Supported living is a type of independent living for older people with disabilities. This type of environment provides a range of services to enable older adults to remain independent in their community. The services are designed to supplement the generic and natural community supports that are available to the general public. Individuals in supported housing have the ability to live independently with only limited support. Others may need extensive assistance. These residential communities focus on independence and participation in typical community life.
Supported living offers independence, choice, and enfranchisement to people who need help to maintain their independence. While it may be difficult to live without the support of others, the benefits of independent living far outweigh the disadvantages of traditional residential care. For example, the fact that you can choose who you live with and how often they visit can make a big difference. Additionally, the program can allow you to keep your tenancy agreement.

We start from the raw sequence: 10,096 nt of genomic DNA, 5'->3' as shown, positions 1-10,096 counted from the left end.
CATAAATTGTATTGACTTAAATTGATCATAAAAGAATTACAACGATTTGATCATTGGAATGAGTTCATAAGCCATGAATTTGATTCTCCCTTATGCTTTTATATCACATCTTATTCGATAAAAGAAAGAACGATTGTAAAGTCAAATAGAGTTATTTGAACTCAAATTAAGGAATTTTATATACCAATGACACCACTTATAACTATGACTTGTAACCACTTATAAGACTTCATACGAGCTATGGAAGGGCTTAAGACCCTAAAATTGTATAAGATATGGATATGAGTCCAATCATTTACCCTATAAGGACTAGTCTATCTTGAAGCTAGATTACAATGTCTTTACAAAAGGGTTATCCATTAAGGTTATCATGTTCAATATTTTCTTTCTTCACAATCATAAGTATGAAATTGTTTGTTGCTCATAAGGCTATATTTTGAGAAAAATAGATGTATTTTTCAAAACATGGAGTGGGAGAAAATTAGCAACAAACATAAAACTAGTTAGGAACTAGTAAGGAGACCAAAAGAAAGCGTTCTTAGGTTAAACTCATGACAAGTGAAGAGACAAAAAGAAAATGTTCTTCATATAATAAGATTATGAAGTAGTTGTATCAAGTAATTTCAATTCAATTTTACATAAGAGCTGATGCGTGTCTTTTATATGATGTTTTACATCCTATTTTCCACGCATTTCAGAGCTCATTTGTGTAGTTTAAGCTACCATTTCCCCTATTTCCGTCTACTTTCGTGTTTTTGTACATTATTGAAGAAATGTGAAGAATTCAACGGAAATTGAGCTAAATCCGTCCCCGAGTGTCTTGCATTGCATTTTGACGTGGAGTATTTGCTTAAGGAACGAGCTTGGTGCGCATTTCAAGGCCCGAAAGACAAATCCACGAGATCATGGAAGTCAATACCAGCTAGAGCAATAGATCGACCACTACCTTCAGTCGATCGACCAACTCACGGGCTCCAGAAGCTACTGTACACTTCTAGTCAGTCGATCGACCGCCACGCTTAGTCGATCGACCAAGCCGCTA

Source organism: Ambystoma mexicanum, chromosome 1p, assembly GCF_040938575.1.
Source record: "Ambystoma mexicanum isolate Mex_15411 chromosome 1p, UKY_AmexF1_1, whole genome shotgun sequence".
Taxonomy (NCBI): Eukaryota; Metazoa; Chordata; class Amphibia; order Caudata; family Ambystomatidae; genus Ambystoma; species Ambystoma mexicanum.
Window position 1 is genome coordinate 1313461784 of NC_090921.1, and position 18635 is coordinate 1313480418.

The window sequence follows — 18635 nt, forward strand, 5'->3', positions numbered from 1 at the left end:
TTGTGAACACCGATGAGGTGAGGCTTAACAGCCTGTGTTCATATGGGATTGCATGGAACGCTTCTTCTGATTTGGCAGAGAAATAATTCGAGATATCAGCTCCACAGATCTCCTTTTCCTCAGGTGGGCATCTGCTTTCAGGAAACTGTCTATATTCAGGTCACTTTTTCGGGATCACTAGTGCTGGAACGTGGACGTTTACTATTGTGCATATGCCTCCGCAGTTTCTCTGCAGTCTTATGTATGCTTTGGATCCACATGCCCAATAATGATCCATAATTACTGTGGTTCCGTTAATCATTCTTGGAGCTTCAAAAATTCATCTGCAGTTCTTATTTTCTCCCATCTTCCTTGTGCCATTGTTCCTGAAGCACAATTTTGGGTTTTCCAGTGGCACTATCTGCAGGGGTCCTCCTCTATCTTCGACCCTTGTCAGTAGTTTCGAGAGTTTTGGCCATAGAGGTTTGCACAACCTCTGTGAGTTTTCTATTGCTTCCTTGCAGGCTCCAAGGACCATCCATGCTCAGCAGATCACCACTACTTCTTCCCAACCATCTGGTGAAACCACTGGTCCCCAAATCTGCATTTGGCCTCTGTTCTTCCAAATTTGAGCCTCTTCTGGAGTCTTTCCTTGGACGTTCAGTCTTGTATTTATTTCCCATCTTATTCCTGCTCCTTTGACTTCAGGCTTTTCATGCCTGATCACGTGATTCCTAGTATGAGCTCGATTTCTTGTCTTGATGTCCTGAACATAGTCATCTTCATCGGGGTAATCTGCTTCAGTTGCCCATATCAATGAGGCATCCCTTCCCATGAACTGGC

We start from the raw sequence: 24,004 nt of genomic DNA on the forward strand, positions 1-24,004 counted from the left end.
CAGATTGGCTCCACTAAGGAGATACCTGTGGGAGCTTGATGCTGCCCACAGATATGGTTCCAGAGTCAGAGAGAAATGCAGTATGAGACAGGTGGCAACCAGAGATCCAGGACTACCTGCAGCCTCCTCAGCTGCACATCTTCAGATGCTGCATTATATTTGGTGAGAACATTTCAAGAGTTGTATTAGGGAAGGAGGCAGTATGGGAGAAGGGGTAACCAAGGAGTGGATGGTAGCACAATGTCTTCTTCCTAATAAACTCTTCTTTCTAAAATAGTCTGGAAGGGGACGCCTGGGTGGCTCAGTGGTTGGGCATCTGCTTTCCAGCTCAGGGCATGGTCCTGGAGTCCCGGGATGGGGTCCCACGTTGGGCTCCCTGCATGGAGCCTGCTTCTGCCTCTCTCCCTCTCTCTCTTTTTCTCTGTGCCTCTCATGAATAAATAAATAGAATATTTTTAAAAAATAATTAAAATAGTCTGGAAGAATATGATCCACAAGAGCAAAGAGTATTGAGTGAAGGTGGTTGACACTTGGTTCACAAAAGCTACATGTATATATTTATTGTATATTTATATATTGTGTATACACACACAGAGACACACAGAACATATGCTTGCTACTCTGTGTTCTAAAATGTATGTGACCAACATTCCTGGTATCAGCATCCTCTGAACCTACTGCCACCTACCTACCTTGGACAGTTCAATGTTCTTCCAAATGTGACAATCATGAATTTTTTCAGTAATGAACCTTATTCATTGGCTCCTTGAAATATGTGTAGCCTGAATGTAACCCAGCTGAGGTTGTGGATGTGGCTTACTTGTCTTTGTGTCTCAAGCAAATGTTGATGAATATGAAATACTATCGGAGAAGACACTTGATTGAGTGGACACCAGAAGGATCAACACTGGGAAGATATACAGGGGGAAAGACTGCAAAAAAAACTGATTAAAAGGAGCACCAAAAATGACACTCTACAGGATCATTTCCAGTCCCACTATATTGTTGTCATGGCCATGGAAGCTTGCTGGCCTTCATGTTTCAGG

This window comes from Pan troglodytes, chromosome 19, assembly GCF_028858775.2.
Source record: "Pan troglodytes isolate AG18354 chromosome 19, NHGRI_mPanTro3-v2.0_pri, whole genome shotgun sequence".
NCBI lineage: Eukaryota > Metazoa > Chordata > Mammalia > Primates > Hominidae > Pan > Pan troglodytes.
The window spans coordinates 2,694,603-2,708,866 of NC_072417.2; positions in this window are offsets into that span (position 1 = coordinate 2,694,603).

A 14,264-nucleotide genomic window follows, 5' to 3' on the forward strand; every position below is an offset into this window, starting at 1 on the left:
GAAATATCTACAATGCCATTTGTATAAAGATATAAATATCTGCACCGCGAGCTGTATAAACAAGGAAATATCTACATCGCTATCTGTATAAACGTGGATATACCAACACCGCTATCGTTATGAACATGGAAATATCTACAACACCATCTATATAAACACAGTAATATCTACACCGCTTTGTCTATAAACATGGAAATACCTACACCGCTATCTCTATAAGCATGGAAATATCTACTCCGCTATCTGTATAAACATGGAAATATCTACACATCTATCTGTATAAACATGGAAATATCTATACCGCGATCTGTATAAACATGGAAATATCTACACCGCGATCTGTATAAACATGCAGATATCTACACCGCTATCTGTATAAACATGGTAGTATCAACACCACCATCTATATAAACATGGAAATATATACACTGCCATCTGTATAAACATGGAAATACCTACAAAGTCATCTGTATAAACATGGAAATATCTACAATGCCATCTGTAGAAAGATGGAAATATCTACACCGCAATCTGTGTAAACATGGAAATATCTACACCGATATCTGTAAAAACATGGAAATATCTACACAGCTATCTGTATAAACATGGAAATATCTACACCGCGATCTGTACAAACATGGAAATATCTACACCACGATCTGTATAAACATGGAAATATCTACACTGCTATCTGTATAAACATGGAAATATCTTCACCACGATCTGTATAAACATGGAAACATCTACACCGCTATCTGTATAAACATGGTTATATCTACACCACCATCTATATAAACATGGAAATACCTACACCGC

Most supported living programs also offer amenities and personal care services. The only drawback of these programs is that they do not cover the costs of room and board. Furthermore, these facilities are not equipped to provide skilled nursing or medical care, so they are not suitable for everyone. However, the benefits of these facilities far outweigh any disadvantages. If you are interested in learning more about these services, please contact the National Association of Supported Living in England.